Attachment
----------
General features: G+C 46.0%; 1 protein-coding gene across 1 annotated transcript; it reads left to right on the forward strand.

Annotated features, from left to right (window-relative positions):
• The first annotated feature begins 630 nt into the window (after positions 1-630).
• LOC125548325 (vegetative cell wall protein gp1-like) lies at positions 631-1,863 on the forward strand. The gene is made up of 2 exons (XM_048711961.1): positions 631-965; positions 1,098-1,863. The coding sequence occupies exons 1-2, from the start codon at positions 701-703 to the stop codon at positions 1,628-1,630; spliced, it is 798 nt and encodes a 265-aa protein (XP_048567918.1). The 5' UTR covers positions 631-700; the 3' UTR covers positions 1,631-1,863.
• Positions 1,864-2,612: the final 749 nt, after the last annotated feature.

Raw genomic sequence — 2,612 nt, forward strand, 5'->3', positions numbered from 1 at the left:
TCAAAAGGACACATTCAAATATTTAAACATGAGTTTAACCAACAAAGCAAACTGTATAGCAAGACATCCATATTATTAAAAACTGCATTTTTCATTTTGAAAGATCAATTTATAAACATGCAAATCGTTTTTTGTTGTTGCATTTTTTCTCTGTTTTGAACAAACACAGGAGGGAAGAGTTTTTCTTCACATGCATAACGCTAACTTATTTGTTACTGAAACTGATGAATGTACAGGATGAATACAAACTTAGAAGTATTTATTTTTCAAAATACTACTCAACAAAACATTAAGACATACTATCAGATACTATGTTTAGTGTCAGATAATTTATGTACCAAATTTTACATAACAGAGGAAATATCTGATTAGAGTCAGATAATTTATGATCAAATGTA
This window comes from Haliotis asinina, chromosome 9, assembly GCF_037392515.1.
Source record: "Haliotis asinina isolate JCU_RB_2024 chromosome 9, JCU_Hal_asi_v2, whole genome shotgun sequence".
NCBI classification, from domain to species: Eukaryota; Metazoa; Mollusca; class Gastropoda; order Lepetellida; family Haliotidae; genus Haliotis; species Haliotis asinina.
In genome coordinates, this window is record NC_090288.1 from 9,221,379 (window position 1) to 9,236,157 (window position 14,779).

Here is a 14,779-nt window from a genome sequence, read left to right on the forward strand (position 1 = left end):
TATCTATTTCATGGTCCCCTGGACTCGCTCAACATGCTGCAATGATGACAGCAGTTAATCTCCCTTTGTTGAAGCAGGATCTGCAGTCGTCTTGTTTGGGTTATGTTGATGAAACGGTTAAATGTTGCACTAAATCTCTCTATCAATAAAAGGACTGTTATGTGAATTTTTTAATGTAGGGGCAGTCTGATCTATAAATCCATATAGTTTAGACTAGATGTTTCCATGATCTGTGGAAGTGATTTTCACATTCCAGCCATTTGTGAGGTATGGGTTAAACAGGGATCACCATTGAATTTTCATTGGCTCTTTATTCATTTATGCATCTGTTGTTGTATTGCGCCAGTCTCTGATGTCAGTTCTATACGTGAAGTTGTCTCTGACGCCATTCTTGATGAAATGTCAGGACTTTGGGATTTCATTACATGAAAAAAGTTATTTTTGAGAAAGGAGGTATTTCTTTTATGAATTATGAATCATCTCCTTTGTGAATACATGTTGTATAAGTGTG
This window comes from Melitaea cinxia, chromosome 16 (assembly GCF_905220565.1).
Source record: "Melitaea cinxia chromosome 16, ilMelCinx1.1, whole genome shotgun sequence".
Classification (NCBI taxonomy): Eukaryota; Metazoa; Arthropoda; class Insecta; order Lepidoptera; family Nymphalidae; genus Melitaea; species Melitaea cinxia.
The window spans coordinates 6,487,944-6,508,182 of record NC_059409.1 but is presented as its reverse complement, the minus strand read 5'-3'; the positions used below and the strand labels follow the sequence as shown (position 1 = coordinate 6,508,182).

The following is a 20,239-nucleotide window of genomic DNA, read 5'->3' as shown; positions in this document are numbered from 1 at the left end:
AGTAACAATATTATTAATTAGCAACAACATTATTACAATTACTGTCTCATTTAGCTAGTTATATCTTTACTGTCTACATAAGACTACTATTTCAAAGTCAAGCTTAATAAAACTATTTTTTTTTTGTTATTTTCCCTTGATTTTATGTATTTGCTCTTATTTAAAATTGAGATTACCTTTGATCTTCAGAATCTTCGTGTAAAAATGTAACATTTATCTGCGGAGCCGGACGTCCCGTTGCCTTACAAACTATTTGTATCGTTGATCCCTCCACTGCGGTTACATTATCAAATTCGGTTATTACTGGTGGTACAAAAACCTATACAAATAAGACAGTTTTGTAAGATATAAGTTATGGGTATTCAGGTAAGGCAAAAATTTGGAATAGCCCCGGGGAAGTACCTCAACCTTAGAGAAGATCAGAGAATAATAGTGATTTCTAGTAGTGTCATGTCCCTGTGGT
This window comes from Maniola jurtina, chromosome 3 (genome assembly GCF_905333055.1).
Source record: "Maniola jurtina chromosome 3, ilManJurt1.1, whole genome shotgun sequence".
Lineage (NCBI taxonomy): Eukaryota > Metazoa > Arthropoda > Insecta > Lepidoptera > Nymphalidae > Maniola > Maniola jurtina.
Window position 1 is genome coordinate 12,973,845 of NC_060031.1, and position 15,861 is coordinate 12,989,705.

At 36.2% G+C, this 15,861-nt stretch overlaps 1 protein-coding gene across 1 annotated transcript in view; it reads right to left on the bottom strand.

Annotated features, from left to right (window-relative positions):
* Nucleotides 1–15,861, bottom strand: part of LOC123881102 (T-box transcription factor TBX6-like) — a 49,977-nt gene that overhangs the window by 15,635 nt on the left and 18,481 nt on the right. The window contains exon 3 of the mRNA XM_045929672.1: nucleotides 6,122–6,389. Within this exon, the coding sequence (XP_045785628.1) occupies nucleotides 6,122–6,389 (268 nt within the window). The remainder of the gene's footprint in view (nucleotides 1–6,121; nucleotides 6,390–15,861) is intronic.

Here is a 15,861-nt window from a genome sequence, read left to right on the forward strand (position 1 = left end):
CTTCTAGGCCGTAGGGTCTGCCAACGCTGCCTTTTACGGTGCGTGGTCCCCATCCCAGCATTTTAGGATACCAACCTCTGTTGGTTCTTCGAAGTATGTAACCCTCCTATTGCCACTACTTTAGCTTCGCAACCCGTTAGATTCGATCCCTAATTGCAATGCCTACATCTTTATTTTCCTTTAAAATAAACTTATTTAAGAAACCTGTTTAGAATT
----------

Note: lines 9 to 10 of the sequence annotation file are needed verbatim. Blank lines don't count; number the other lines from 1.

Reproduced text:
Source record: "Haliotis asinina isolate JCU_RB_2024 chromosome 9, JCU_Hal_asi_v2, whole genome shotgun sequence".
NCBI classification, from domain to species: Eukaryota; Metazoa; Mollusca; class Gastropoda; order Lepetellida; family Haliotidae; genus Haliotis; species Haliotis asinina.